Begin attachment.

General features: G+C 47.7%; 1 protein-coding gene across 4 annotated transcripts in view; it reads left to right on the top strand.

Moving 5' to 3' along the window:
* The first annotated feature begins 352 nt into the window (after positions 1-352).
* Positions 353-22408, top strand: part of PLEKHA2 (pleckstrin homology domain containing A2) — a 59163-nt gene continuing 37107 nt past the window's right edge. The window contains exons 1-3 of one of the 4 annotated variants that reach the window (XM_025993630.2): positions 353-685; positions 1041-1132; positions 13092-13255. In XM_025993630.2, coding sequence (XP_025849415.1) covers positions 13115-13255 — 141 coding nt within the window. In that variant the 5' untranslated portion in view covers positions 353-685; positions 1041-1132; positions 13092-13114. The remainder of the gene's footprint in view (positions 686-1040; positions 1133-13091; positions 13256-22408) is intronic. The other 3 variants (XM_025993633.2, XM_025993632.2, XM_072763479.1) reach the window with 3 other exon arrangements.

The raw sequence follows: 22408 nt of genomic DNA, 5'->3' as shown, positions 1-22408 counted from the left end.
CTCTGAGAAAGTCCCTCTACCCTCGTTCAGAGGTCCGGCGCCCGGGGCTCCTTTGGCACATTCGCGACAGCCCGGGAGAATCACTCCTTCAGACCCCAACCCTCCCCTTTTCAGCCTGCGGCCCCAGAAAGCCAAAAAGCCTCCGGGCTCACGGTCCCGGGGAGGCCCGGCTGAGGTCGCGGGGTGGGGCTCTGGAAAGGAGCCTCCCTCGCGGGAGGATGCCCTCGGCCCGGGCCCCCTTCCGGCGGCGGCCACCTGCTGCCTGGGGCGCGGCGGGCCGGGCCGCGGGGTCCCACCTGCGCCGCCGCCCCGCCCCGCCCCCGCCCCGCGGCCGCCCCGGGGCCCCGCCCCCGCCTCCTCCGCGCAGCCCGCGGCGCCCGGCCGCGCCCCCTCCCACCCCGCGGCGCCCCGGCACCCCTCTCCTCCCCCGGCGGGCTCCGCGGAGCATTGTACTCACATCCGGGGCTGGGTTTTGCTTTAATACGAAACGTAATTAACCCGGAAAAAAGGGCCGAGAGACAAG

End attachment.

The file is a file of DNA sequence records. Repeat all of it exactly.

General features: G+C 47.7%; 1 protein-coding gene across 4 annotated transcripts in view; it reads left to right on the top strand.

Moving 5' to 3' along the window:
* The first annotated feature begins 352 nt into the window (after positions 1-352).
* Positions 353-22408, top strand: part of PLEKHA2 (pleckstrin homology domain containing A2) — a 59163-nt gene continuing 37107 nt past the window's right edge. The window contains exons 1-3 of one of the 4 annotated variants that reach the window (XM_025993630.2): positions 353-685; positions 1041-1132; positions 13092-13255. In XM_025993630.2, coding sequence (XP_025849415.1) covers positions 13115-13255 — 141 coding nt within the window. In that variant the 5' untranslated portion in view covers positions 353-685; positions 1041-1132; positions 13092-13114. The remainder of the gene's footprint in view (positions 686-1040; positions 1133-13091; positions 13256-22408) is intronic. The other 3 variants (XM_025993633.2, XM_025993632.2, XM_072763479.1) reach the window with 3 other exon arrangements.

The raw sequence follows: 22408 nt of genomic DNA, 5'->3' as shown, positions 1-22408 counted from the left end.
CTCTGAGAAAGTCCCTCTACCCTCGTTCAGAGGTCCGGCGCCCGGGGCTCCTTTGGCACATTCGCGACAGCCCGGGAGAATCACTCCTTCAGACCCCAACCCTCCCCTTTTCAGCCTGCGGCCCCAGAAAGCCAAAAAGCCTCCGGGCTCACGGTCCCGGGGAGGCCCGGCTGAGGTCGCGGGGTGGGGCTCTGGAAAGGAGCCTCCCTCGCGGGAGGATGCCCTCGGCCCGGGCCCCCTTCCGGCGGCGGCCACCTGCTGCCTGGGGCGCGGCGGGCCGGGCCGCGGGGTCCCACCTGCGCCGCCGCCCCGCCCCGCCCCCGCCCCGCGGCCGCCCCGGGGCCCCGCCCCCGCCTCCTCCGCGCAGCCCGCGGCGCCCGGCCGCGCCCCCTCCCACCCCGCGGCGCCCCGGCACCCCTCTCCTCCCCCGGCGGGCTCCGCGGAGCATTGTACTCACATCCGGGGCTGGGTTTTGCTTTAATACGAAACGTAATTAACCCGGAAAAAAGGGCCGAGAGACAAG